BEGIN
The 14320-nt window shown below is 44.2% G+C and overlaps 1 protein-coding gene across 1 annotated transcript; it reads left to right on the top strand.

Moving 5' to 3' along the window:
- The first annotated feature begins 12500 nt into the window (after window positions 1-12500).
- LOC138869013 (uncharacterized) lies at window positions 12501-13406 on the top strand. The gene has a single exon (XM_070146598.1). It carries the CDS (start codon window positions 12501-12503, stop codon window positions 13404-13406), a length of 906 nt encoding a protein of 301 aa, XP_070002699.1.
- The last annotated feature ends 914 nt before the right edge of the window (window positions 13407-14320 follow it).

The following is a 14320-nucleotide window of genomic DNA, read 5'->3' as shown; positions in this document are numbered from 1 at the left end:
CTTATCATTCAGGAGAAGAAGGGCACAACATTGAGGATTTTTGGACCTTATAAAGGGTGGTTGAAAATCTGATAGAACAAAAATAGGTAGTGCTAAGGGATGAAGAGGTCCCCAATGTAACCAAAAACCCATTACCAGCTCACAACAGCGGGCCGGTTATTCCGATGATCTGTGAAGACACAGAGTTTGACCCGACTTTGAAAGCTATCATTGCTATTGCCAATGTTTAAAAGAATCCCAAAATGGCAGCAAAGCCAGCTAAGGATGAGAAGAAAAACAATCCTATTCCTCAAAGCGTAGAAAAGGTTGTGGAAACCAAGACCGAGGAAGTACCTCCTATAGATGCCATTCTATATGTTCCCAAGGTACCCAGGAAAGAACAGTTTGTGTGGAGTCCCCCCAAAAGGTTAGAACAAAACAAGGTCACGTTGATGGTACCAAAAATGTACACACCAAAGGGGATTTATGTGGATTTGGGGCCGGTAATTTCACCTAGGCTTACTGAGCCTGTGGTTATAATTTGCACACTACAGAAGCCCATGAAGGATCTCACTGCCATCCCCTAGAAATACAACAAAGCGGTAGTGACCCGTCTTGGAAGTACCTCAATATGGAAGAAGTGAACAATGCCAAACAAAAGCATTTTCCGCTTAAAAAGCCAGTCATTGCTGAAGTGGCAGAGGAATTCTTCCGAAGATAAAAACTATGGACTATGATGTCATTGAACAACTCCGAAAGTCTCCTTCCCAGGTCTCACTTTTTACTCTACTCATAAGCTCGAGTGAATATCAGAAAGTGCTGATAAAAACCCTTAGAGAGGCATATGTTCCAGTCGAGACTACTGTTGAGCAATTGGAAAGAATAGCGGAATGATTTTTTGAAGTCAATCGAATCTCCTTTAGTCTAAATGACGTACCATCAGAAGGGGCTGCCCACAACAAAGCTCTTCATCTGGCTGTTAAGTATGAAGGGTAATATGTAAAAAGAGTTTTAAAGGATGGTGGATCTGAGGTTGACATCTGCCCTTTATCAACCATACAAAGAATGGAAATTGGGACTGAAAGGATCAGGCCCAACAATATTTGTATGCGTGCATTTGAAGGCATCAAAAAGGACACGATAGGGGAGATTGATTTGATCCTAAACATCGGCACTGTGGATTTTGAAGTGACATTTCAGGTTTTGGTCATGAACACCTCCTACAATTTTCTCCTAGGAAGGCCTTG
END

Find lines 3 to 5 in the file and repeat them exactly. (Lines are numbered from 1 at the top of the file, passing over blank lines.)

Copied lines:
- The first annotated feature begins 12500 nt into the window (after window positions 1-12500).
- LOC138869013 (uncharacterized) lies at window positions 12501-13406 on the top strand. The gene has a single exon (XM_070146598.1). It carries the CDS (start codon window positions 12501-12503, stop codon window positions 13404-13406), a length of 906 nt encoding a protein of 301 aa, XP_070002699.1.
- The last annotated feature ends 914 nt before the right edge of the window (window positions 13407-14320 follow it).